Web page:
established IFC selectivity study
committee includes compilation of
past data, sihce accurate records
ohave slipped into obscurity. The
committee, headed by Fred
Wright, '59, will also assess the

present situation and make rec-
ommendations for possible future
action.
Meanwhile, the number of writ-
ten clauses slipped to 10 in 1954,
eight in 1955, six the following
year. Four houses now remain -
Acacia, Alpha Tau Omega, Sigma
Chi, and Sigma Nu. The problems
they face are considerable ones.

By JUDITH DONER
With the Drama Season box
office opening tomorrow, memories
of past seasons and stars are hard
to chase away, especially by those
who are intimately connected with
the annual festival.
Season Manager Lucille Upham
and James Murnan, box office
manager, spent a good hour and a
half one :unny afternoon last.
week 'recalling unusual incidents
ranging all the way from the prob-
lems involved in housing animals
to the fraternity man's rush which
Diana Barrymore received when
sre played here a the early thirties.
Mrs. Upham, who has been with
the Drama Season since its incep-
tion in 1930, laughingly reported
that as soon as Miss Barrymore
was announced as coming to Ann
Arbor "all the boys on campus
lined up at the box office to re-
quest dates and to entertain her
at their respective fraternities."
Couldn't Wait
"They somehow discovered that
her train was due in Ann Arbor at
11 pm., and the. station was so
crowded with males that it looked
as if a winning football team
might be coming in," Mrs. Upham'
said. "They couldn't wait to catch
sight of her."
But a surprise was in store for
those "go-getters" who mobbed'
the Ann Arbor station, "for the
smart ones had gone to Ypsilanti
and boarded Miss Barrymore's
train there."
Chuckling" over the tale, Mur-
nan remembered that in the mid-
dle thirties the Season was putting
on the book version of "Twelfth
Night" starring the then first lady
of the American theatre, Jane Co-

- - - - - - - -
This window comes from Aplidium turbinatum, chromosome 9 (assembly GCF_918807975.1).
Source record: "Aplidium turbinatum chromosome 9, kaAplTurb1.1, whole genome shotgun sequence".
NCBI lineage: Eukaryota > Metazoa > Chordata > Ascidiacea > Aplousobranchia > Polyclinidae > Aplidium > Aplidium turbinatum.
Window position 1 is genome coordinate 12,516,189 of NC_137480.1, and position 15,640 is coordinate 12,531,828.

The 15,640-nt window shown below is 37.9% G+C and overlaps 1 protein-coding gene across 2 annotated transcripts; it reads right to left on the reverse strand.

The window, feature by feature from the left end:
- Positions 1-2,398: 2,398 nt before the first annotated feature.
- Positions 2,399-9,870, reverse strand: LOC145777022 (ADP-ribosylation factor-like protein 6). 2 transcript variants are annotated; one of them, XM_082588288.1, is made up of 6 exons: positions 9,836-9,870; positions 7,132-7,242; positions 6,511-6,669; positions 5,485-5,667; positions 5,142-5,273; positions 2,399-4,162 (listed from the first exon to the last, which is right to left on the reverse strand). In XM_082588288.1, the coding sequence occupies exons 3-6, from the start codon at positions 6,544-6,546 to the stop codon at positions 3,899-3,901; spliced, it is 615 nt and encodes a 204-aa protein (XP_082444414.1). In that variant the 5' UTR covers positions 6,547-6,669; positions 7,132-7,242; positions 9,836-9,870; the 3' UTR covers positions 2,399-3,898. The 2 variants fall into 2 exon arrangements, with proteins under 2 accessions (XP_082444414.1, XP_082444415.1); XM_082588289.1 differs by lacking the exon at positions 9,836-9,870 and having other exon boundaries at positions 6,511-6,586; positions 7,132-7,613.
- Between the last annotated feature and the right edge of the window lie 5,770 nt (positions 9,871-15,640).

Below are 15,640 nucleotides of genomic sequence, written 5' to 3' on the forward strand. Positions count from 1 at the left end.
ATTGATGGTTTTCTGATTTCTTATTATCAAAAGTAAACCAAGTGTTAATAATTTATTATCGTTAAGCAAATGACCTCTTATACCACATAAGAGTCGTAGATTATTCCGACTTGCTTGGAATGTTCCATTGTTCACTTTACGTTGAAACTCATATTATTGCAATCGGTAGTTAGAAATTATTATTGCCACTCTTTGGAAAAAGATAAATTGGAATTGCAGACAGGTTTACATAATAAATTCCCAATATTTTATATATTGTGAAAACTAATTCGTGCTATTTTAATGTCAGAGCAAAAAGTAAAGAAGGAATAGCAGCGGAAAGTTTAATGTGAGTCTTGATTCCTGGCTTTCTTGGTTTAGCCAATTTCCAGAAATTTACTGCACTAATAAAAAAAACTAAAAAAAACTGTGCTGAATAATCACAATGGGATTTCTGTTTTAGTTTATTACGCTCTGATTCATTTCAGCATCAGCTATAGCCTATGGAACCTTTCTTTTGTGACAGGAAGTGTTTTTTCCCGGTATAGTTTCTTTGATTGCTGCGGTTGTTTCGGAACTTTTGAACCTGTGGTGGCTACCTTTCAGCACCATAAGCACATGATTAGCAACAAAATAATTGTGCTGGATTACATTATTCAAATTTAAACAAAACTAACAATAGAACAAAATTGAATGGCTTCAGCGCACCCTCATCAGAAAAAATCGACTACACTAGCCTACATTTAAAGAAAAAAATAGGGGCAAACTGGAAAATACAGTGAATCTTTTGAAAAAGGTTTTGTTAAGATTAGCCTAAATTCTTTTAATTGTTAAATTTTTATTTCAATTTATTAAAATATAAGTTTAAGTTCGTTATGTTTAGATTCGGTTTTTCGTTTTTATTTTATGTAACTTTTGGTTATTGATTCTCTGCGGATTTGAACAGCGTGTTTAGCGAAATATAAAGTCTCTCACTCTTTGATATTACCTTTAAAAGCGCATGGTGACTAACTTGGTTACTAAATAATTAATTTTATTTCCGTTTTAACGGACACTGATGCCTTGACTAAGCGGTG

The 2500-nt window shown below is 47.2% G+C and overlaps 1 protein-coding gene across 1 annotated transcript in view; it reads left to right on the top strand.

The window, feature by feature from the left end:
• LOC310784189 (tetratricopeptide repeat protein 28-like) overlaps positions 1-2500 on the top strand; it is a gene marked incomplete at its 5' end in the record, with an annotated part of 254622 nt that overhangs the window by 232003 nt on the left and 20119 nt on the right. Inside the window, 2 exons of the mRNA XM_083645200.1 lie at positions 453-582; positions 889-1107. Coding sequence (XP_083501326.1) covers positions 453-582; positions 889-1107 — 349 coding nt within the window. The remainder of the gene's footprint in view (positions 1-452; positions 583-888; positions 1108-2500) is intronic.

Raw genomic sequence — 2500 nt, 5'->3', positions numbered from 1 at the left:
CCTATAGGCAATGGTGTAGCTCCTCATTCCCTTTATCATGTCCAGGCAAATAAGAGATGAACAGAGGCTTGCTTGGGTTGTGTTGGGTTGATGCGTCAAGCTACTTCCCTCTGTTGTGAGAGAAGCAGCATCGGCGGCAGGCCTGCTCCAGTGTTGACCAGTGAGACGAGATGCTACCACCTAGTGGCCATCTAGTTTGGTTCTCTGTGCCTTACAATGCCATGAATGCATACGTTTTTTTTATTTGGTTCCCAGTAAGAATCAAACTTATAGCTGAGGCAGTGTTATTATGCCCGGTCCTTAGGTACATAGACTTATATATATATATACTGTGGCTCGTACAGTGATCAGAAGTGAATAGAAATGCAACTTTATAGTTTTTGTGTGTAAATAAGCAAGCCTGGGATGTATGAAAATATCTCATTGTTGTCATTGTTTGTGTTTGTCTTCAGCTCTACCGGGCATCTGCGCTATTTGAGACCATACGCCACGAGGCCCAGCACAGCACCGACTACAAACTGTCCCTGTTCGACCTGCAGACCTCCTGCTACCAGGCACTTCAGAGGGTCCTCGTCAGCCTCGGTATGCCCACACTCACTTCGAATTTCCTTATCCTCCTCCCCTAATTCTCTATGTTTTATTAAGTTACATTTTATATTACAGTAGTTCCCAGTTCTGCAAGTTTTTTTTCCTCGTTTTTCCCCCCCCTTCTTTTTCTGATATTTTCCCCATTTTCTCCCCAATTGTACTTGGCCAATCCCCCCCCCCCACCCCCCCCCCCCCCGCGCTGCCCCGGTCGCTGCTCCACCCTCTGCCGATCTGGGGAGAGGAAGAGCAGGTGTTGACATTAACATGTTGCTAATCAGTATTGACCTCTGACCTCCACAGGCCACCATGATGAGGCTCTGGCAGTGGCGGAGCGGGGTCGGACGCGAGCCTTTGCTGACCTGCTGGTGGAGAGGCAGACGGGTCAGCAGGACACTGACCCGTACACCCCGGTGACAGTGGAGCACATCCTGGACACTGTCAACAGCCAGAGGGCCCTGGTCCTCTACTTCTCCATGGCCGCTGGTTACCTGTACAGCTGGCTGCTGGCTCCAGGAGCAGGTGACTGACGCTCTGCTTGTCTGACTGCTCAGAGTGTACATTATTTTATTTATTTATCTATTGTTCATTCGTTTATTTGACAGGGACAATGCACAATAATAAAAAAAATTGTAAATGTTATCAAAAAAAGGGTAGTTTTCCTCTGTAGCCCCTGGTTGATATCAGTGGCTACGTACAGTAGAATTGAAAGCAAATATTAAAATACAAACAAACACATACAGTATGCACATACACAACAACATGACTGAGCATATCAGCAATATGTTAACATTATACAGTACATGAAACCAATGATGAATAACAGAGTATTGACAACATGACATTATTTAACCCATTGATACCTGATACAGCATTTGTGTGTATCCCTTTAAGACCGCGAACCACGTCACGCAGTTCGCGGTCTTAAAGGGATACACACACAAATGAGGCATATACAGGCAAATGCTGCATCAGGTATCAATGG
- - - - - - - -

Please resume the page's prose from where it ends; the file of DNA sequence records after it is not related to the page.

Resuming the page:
well-.
Hosts; Circus
Concurrently, a Detroit hall was
playing host to an indoor circus,
he continued. A family hurried to
the Season box office after
"Twelfth Night" had begun, and
amidst, the flurry of ticket pur-
chasing :one member asked, "Have
the 'bears gone on yet?"
"Yes, they had the wrong thea-
tre," Murnan extlained. "But
what was more overwhelming was
that they had never seen a legiti-
mate theatre beforeand had never
heard of the leading lady of the
American theatre."
"Perhaps this doesn't seem par-
ticularly funny to those who are.
not thoroughly ,acquainted with

the theatre," Mrs. Upham inserted,
"but I recall a customer who ques-
tioned whether the last row of
the theatre was under the bal-
cony."
Quote Seats
"And," Mrs. Upham hurried on,
"if you quote a seat in the fifth
row of the. theatre, customers oc-
casionally ask 'fifth row from the
back or from the front?'"
"When we did 'The Four Post-
er,'" she said, "Jose Ferrer, who
was directing the show in New
York, flew here to see it." Because
the event was of such importance,
we sent a photographer to the
airport to snap Ferrer as he left
the plane."
"But Ferrer had been growing a
beard for his role in 'Moulin
Rouge,' " Mrs. Upham continued.
"His appearance was so unusual
'that the photographer wouldn't
believe that it was Ferrer. He
wouldn't take the picture until I
had done all but produce written
proof of Ferrer's identity."
"It was all such fun," she added.
Dogs Appear
Then there was the dog year,
Mrs. Upham reported. "Francis
Lederer brought a gorgeous, beau-
tiful Afghan wolf-hound, while
Doris Dalton came with a black
French poodle of equal magni-
tude."
"The theatre manager then
wouldn't allow dogs inside, so each
day I had a dog hooked to either
side of my desk," she exclaimed.
"The wolf - hound was sick and
howled all the time, until one
night we actually missed the howls.
"I went into the office and there
was the theatre manager on the
floor with the wolf-hound, patting
his head."
Cat's Meow
"When Eva Le Gallienne ap-
peared here, part of the show had
to be done with a cat who had no
meow," Mrs. Upham remembered.
"We finally found a scrawny,
meowless cat at the Humane So=
ciety, which got away one half
hour before it was due to be in the
performance."
"Having frantically starched the
theatre :to no avail, we had just
about given up when someone re-
marked to us that there was a cat
in one of the League's listening
rooms," she added.
"We marched up there - ten
strong - and got it to the stage
in time."

*1

IN DETROIT
Friday evening, May 8, 1959
BOB.GIBSON
FOLK SINGER
Tickets: $1.65, $2.75, $3.30 Students $1.00
at the DISC SHOP
1210 South University

1 .

V

UNIVERSITY LECTURE IN JOURNALISM
HARRY GOLDEN

I

Author, "Ooly in America"
Editor, The Carolina Israelite
Syndicated columnist

It

Will Speak on:
"On ly in Amer*Ica"

Monday, May 4 -* Main Lecture Hall
at 4 P.M. Rackham
(This advertisement paid for by the press of Miichigan
through the University Press Club.of Michigan)

Two Great Hits Return